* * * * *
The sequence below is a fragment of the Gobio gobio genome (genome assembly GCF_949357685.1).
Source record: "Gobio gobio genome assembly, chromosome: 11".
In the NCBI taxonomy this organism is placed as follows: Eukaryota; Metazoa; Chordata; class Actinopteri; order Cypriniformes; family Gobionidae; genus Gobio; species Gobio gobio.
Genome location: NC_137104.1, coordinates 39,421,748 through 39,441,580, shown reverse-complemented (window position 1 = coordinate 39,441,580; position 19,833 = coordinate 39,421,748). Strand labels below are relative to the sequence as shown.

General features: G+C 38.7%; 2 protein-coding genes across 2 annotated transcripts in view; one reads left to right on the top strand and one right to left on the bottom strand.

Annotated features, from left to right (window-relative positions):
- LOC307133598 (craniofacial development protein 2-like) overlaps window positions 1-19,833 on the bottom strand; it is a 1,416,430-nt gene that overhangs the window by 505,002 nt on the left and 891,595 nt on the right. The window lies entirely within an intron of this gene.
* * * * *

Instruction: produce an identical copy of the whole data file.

The sequence below is a fragment of the Gobio gobio genome (genome assembly GCF_949357685.1).
Source record: "Gobio gobio genome assembly, chromosome: 11".
In the NCBI taxonomy this organism is placed as follows: Eukaryota; Metazoa; Chordata; class Actinopteri; order Cypriniformes; family Gobionidae; genus Gobio; species Gobio gobio.
Genome location: NC_137104.1, coordinates 39,421,748 through 39,441,580, shown reverse-complemented (window position 1 = coordinate 39,441,580; position 19,833 = coordinate 39,421,748). Strand labels below are relative to the sequence as shown.

General features: G+C 38.7%; 2 protein-coding genes across 2 annotated transcripts in view; one reads left to right on the top strand and one right to left on the bottom strand.

Annotated features, from left to right (window-relative positions):
- LOC307133598 (craniofacial development protein 2-like) overlaps window positions 1-19,833 on the bottom strand; it is a 1,416,430-nt gene that overhangs the window by 505,002 nt on the left and 891,595 nt on the right. The window lies entirely within an intron of this gene.